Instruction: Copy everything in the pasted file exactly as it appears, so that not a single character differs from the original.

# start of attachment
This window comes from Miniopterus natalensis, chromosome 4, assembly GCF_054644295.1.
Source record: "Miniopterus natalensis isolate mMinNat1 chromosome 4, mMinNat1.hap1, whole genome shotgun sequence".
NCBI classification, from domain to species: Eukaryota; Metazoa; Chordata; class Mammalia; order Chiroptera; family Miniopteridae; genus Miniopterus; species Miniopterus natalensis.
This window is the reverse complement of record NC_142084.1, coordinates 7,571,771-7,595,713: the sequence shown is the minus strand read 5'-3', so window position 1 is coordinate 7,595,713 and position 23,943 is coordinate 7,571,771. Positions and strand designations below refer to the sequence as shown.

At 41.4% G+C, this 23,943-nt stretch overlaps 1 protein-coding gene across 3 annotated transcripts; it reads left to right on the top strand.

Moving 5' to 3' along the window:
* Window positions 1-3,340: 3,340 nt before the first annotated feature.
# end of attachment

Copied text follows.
This window comes from Miniopterus natalensis, chromosome 4, assembly GCF_054644295.1.
Source record: "Miniopterus natalensis isolate mMinNat1 chromosome 4, mMinNat1.hap1, whole genome shotgun sequence".
NCBI classification, from domain to species: Eukaryota; Metazoa; Chordata; class Mammalia; order Chiroptera; family Miniopteridae; genus Miniopterus; species Miniopterus natalensis.
This window is the reverse complement of record NC_142084.1, coordinates 7,571,771-7,595,713: the sequence shown is the minus strand read 5'-3', so window position 1 is coordinate 7,595,713 and position 23,943 is coordinate 7,571,771. Positions and strand designations below refer to the sequence as shown.

At 41.4% G+C, this 23,943-nt stretch overlaps 1 protein-coding gene across 3 annotated transcripts; it reads left to right on the top strand.

Moving 5' to 3' along the window:
* Window positions 1-3,340: 3,340 nt before the first annotated feature.